Page 1: Biography
Wynyard, Robert Henry
Soldier, artist, administrator, provincial superintendent
This biography was written by Frank Rogers and was first published in the Dictionary of New Zealand BiographyVolume 1, 1990
According to family information, Robert Henry Wynyard was born on 24 December 1802, at Windsor Castle, Berkshire, England; he was baptised in London on 13 February 1803. He was the younger son of Jane Gladwin, lady-in-waiting to Queen Charlotte, and her husband, William Wynyard, colonel of the 5th Regiment of Foot, deputy adjutant general, and equerry to George III. After attending a school in Dunmow, Essex, Robert Wynyard followed family tradition in choosing a military career. In February 1819 he was appointed ensign in the 85th (Duke of York's Own Light Infantry) Regiment and in 1826 was transferred to the 58th (Rutlandshire) Regiment of Foot. Although he served for some years in England, it was in Malta, on 12 August 1826, that he married Anne Catherine McDonell, daughter of Hugh McDonell, the British consul general at Algiers. They were to have four sons.
From 1828 to 1841 Robert Wynyard served in Ireland on the staff of the adjutant general, and was promoted to major in 1841. Recalled to England in 1842, he was appointed to command the 58th Regiment and promoted to lieutenant colonel. In 1844 the regiment was posted to Sydney, Australia. Shortly after their arrival, however, Wynyard, with 200 troops, was ordered to New Zealand to augment the forces deployed in the Bay of Islands against Hone Heke and Kawiti. Wynyard was one of the party who stormed Ruapekapeka on 11 January 1846. In recognition of his services in the northern war he was created CB.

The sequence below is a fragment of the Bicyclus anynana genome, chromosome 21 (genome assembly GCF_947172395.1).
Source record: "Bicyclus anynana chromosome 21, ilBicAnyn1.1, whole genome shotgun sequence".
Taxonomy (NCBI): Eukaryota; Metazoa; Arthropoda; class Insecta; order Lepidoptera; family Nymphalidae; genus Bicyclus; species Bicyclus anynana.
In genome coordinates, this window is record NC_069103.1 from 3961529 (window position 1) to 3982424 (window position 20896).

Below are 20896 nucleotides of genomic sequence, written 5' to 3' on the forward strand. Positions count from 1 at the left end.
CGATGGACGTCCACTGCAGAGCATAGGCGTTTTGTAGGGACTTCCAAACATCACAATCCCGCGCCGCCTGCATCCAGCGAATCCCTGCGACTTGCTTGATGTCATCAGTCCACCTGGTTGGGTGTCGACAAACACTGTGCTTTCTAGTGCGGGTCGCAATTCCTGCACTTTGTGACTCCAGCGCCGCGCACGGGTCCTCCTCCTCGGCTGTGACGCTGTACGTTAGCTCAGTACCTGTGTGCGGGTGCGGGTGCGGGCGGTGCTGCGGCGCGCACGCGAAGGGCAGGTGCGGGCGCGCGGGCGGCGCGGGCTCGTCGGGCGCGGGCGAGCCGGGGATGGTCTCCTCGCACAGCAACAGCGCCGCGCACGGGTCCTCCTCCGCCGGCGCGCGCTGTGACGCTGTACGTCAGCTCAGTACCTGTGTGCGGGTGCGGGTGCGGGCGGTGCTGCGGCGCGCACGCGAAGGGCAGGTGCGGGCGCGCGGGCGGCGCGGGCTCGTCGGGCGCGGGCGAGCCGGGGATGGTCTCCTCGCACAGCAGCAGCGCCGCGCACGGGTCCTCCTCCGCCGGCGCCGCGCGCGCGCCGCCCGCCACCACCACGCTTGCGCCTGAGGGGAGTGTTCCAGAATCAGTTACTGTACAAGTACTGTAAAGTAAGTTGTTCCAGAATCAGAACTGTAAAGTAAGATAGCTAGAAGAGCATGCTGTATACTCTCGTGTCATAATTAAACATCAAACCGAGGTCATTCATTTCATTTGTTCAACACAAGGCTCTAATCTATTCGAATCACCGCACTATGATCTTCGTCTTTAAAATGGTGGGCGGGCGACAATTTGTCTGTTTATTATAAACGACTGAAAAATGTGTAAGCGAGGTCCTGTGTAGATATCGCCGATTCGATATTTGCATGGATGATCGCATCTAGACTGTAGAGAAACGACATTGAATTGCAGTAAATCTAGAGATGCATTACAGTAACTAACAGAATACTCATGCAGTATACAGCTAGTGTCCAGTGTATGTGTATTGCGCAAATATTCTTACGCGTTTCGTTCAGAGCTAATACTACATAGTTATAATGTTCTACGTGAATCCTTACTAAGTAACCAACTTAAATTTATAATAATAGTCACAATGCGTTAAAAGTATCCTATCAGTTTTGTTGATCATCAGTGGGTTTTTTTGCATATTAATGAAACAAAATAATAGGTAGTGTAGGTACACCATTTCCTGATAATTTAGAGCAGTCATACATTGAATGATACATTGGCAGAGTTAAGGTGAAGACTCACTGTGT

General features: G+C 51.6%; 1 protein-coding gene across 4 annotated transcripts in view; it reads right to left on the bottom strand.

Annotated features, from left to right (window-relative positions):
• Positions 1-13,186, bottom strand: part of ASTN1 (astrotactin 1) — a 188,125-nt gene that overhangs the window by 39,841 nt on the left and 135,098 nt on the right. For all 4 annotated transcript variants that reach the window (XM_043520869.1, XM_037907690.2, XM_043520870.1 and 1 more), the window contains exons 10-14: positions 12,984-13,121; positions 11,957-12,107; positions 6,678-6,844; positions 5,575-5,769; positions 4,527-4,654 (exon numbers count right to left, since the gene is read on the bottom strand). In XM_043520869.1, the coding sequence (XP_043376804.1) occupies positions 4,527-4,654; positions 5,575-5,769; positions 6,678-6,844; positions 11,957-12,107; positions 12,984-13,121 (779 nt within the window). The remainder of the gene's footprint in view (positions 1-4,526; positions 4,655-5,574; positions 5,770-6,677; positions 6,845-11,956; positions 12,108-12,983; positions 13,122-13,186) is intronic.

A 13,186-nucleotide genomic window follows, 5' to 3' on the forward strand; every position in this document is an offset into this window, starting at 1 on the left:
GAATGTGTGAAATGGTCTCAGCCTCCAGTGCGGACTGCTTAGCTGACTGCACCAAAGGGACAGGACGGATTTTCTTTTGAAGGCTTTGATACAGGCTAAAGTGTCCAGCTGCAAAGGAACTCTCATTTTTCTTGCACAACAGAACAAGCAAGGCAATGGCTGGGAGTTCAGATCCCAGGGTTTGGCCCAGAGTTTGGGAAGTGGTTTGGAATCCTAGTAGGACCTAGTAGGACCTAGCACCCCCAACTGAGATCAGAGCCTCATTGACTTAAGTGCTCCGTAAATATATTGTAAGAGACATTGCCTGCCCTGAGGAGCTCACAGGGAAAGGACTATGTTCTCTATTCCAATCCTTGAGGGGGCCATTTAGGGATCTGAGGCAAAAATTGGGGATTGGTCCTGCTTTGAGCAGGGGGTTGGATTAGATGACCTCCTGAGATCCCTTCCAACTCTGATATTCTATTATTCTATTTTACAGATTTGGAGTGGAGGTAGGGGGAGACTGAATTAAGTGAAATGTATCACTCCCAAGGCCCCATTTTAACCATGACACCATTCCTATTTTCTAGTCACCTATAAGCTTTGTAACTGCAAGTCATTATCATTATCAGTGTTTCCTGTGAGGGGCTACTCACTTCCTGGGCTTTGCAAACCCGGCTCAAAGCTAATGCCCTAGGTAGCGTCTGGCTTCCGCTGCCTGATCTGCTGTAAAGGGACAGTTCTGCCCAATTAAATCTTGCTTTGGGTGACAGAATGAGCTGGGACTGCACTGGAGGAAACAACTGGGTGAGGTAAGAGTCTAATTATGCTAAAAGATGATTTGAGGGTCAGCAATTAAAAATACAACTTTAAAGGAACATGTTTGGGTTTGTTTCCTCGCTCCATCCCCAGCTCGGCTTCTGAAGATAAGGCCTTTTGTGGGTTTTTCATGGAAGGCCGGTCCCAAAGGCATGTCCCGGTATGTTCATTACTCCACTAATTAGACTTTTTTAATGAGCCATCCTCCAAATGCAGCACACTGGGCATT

In December 1846 the Wynyards returned to New South Wales, but Robert Wynyard was again posted to New Zealand in 1847. Over the next 11 years they entertained lavishly in their home at Official Bay, Auckland. This period is documented in a series of watercolours and drawings executed by Wynyard. In 1851 he was appointed, on the death of Major General G. D. Pitt, to command the forces in New Zealand, amounting to some 1,000 imperial troops and the 500 Fencibles in the Auckland pensioner settlements. He held this command until 1858, being promoted to colonel in 1854. From April 1851 to March 1853 Wynyard held the position of lieutenant governor of New Ulster, to which he was appointed by Governor George Grey. Grey gave him only limited powers, but in this capacity he inaugurated the first municipal corporation, in Auckland. Aided by Bishop George Selwyn and Chief Justice William Martin, he also successfully obtained consent from Ngati Tama-te-ra and Ngati Raupunga to goldmining in the Coromandel area, and later the Thames, Karangahake, Waihi and Te Aroha fields. The subsequent exploitation of these goldfields was to have major consequences for the economic development of Auckland province.